But sources at Germany’s cooperatively run savings banks, known as Sparkassen, told Handelsblatt that many customers with deposits over €100,000 are leaving Deutsche Bank and seeking refuge with them. Mr. Sewing dismissed the rumor.
“We don’t see anything unusual, even it may be the case that a small minority of customers are spreading their deposits across several different banks,” he said. “Our deposit volume has remained stable.”
Deutsche is hiring additional consultants to better serve individual investors and corporate clients, Mr. Sewing said, and there are plans to build seven large consulting centers in Germany. The centers would offer Internet chat and video consulting after business hours.
“We want to arrive at a different balance in our business, with more of an emphasis on securities consulting,” Mr. Sewing continued. “In an era of extremely low interest rates, that’s good for our customers. And when our customers feel like they’re being taken care of, it’s good for our growth.”
The bank also plans to hire an additional 100 staff at its equities trading operations, Handelsblatt can confirm. Earlier, Reuters news agency reported that Deutsche planned to bring on additional staff in the second quarter.
Deutsche has set the ambitious goal of becoming one of the top five wealth managers in the world. The bank is currently number one in Germany and number seven globally.
“We need to invest more in markets like America and Asia, so that we can take another step forward,” Mr. Sewing said. “We will adjust our strategies on both continents.”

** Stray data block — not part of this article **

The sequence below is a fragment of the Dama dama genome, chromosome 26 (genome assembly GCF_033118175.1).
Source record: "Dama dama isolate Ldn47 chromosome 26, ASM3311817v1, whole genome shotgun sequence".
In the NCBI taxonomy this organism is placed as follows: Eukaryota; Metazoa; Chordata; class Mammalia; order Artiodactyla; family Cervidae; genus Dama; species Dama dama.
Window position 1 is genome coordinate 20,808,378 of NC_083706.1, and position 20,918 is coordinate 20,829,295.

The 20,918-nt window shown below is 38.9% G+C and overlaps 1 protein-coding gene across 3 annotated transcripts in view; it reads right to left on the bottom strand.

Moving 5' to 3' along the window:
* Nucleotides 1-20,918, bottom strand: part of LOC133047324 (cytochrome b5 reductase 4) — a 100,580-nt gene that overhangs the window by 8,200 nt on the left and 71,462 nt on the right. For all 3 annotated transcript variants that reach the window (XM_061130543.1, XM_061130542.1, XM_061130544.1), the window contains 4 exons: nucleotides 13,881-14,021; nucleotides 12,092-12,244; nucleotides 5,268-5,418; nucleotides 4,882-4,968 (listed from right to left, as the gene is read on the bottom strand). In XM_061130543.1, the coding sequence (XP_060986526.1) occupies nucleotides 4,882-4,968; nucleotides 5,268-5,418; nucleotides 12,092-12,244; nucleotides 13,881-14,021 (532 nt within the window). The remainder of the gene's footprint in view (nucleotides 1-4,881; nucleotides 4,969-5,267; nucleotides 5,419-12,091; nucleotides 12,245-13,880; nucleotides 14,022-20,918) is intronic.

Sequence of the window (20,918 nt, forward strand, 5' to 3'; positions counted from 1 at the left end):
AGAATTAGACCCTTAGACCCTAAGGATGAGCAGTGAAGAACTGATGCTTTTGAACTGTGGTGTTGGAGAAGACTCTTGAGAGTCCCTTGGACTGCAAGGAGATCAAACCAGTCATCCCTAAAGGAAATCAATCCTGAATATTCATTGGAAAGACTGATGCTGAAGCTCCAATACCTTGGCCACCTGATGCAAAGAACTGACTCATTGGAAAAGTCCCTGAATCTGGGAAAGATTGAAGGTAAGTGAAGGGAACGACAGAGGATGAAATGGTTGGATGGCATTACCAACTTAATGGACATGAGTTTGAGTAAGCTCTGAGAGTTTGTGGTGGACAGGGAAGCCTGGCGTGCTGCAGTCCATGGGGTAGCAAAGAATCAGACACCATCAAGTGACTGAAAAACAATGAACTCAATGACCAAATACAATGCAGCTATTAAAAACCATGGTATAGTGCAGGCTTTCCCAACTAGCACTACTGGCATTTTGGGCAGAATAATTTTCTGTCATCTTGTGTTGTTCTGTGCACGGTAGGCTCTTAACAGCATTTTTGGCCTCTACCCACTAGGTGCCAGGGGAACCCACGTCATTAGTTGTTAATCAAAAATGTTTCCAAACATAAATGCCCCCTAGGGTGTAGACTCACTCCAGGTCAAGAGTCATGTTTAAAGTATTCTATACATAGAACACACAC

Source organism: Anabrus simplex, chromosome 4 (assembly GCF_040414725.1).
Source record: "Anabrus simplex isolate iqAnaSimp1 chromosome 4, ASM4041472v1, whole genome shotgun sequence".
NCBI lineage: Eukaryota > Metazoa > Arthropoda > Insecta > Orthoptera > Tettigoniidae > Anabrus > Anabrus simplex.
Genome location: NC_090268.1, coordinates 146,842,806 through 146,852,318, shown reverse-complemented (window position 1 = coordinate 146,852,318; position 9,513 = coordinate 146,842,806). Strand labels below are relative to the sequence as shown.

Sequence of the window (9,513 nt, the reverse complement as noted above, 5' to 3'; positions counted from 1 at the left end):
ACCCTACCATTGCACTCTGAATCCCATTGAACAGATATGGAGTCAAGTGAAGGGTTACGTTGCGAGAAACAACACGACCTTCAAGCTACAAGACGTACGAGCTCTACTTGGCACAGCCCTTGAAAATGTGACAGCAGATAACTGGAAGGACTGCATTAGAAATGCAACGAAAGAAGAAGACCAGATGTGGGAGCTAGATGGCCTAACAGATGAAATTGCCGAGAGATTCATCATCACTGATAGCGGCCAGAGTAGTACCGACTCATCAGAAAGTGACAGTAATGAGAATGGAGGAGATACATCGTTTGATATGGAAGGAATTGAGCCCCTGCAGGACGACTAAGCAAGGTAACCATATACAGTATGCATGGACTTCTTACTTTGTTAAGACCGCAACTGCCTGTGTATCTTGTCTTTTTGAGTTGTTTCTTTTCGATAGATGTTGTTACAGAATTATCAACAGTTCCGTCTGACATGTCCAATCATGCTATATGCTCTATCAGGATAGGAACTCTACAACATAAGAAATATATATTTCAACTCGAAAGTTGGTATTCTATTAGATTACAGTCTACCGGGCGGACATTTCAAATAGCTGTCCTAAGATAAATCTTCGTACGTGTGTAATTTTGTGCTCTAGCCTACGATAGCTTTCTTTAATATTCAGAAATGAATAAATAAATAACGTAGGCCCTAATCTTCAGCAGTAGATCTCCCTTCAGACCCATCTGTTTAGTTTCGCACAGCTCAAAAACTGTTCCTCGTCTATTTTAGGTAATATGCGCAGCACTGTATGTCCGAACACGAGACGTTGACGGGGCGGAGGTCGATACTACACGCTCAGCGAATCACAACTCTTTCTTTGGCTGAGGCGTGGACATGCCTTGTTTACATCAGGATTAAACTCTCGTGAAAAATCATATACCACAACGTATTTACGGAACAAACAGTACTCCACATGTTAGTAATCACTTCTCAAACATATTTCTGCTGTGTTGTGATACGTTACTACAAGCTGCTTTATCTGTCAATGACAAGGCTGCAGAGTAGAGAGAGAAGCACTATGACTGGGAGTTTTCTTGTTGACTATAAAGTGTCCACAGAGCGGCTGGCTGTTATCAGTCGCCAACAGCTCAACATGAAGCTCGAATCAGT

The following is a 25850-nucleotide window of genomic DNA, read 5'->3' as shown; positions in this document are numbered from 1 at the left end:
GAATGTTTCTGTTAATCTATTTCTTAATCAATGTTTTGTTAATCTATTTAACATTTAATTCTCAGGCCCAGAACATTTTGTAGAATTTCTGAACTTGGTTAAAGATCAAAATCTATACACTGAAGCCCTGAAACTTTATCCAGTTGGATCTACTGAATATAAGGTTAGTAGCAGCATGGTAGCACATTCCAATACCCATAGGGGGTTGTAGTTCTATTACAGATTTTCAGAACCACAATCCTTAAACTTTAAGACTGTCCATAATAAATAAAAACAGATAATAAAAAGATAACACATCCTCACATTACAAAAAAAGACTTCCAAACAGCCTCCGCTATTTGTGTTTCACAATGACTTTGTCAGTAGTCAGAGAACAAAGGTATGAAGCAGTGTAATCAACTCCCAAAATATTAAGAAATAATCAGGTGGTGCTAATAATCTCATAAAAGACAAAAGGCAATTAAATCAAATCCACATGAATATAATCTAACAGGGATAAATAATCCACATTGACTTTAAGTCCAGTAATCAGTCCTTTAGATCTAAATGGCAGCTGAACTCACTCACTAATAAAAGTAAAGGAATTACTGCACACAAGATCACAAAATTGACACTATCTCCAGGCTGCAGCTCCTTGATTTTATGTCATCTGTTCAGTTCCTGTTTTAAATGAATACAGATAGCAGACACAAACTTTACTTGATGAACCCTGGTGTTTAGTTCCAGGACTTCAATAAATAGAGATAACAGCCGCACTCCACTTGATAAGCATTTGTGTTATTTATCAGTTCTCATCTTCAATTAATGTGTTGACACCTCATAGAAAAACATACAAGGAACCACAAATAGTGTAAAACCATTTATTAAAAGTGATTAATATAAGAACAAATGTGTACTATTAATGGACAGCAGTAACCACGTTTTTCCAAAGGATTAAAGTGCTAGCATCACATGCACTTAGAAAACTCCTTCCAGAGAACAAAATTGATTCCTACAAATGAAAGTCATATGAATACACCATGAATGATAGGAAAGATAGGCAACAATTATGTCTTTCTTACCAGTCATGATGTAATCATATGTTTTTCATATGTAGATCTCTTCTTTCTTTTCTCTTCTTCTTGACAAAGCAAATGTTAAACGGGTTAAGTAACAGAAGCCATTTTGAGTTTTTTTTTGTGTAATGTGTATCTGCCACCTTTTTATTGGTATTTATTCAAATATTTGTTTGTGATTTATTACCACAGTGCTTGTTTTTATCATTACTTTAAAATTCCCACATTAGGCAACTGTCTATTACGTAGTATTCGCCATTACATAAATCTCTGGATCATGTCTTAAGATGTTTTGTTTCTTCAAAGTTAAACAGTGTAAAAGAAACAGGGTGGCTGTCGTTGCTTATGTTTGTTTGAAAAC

“If you want to win large clients, it’s advantageous to be among the top five,” he added.
Critics say expanding wealth management is a fool’s errand at a time when the European Central Bank is imposing negative interest rates. Mr. Sewing, however, doesn’t see any blowback on the horizon.
“I can’t imagine that private clients will be affected,” Mr. Sewing said. “But I can’t speak for other banks.”
Clients may, however, face additional costs from Deutsche. The bank is considering charging administrative fees for accounts in the future.
“We are contemplating the right mix in terms of prices,” Mr. Sewing said. “We feel vindicated when other institutions announce the end of free accounts.”
Even as the bank expands its wealth management operations, it plans to scale bank its activity in the real estate market, which got it into trouble in the wake of the 2008 financial crisis.
“We want to be more selective,” Mr. Sewing said. “We are happy to offer mortgage loans to core customers who do other business with us. But when it’s a customer’s only product, it doesn’t make a lot of sense given the narrow margins and the challenging capital rules.”
Daniel Schäfer leads Handelsblatt’s financial coverage and Michael Maisch is deputy lead. Yasmin Osman writes about the banking industry from Frankfurt. Laura de la Motte is a specialist banking correspondent. To contact the authors: firstname.lastname@example.org, email@example.com, firstname.lastname@example.org, email@example.com